In support of its strategic plan to increase student satisfaction, Embry-Riddle Aeronautical University Worldwide launched a live virtual classroom dubbed EagleVision nearly 5 years ago. The response from students has been overwhelmingly positive, and in fact the system has been life-changing for many. Becky Vasquez, Embry-Riddle CTO, reports that demand from students for this new learning platform has increased almost 100 percent in the last year alone.
At CT 2011, IT leaders confronted the challenges that beset their organizations and the institutions they serve.
Each state has its own regulations pertaining to education services offered in their state by out-of-state institutions. Some distance education providers will not be able to comply with every state's regulations, choosing instead not to serve students from those states where they find it too difficult or impossible to obtain the state's authorization. WCET and the University Professional and Continuing Education Association recently surveyed institutions regarding their approaches to state regulations--concluding it's the students who may suffer.
The framework for a new program-wide blogging initiative at Virginia Tech's Honors Residential College encourages students to "narrate, curate, share" their stories of learning. This fall, the College will integrate blogging into its traditional program as a means to foster self-aware learners and promote digital citizenship.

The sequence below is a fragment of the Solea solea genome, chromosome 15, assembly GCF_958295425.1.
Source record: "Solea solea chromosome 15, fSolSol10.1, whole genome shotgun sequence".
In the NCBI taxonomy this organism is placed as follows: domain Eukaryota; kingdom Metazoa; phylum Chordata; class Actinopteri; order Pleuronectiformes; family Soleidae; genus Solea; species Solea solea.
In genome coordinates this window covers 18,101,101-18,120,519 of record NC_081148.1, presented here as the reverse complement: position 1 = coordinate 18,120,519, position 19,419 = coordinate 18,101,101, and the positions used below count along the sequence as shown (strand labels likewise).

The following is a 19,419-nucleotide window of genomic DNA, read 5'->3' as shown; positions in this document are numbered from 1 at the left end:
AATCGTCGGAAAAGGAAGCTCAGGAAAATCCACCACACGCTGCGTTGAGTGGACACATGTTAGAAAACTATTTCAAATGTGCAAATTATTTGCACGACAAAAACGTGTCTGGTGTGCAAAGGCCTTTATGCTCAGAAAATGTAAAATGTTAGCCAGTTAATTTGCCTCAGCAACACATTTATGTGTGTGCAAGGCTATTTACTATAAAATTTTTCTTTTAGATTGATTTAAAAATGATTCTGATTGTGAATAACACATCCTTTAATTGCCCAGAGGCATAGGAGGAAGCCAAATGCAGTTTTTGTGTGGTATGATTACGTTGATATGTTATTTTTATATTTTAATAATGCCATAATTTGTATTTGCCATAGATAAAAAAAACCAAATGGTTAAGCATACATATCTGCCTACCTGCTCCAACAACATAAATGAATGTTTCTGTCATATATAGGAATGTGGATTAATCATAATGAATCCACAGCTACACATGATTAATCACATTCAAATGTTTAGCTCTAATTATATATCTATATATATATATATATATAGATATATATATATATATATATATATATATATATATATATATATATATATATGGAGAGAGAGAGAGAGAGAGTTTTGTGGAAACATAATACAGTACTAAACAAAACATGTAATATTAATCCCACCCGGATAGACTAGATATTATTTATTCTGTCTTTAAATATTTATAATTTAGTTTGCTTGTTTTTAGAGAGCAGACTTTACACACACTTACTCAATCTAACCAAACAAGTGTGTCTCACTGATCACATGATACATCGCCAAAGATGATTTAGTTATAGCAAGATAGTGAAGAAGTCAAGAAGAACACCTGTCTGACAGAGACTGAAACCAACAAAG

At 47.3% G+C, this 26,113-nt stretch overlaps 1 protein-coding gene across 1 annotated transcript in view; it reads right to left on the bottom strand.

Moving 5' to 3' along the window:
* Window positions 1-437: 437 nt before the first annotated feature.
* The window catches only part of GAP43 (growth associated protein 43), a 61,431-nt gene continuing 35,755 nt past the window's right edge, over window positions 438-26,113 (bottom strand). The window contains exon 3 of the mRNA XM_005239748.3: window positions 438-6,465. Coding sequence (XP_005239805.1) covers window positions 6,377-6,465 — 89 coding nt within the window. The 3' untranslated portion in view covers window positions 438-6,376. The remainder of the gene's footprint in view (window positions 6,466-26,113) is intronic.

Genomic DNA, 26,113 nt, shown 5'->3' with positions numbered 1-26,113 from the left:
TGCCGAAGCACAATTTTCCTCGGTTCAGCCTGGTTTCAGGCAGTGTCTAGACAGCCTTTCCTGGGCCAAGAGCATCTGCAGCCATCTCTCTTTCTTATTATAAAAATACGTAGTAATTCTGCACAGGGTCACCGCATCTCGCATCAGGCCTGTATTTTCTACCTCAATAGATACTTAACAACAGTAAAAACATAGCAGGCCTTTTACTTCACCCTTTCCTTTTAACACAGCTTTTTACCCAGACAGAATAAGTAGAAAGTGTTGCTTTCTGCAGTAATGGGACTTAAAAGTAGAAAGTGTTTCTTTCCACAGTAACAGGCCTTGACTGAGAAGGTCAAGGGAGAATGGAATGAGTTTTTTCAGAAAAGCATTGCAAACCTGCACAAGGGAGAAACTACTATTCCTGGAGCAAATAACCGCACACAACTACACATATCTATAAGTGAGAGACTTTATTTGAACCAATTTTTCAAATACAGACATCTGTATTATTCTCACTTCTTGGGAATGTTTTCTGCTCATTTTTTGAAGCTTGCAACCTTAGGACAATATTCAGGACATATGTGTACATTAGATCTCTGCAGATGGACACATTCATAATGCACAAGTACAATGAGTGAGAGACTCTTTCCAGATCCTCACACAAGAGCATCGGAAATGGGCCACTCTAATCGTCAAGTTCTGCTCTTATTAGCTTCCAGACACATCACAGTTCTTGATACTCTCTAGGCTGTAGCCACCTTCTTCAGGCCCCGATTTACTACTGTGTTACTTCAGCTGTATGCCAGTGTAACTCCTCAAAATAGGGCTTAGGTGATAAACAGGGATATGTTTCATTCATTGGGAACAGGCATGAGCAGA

At InfoComm 2011, simplicity characterized the new products for higher ed. Thank goodness for that.
Purdue University is receiving two Campus Technology Innovator awards today at the CT 2011 conference in Boston. The university is widely recognized for its innovative IT initiatives and leadership in technology outreach and community building. Here, Purdue CIO Gerry McCartney explains why he feels higher education campuses must once again become leaders in IT innovation.
We have moved away from a defining model of scarcity and can expect fundamental change in the availability and delivery of higher education in the US.
Faced with presentation after presentation in dimmed classrooms, I have become bothered by one set of circumstances: A student with great intentions spends an exorbitant amount of time putting together a fantastic presentation but fails to include all of the materials I believe should be there. Based solely on content, the student receives a terrible grade and doesn't reap the reward for the hours spent creating the presentation. But there may be a way to rectify this.
Does college prepare students for jobs or for life? And does IT care?
For the LMS to remain relevant in higher education, it must move beyond the classroom and integrate seamlessly with the learning opportunities presented by the Web.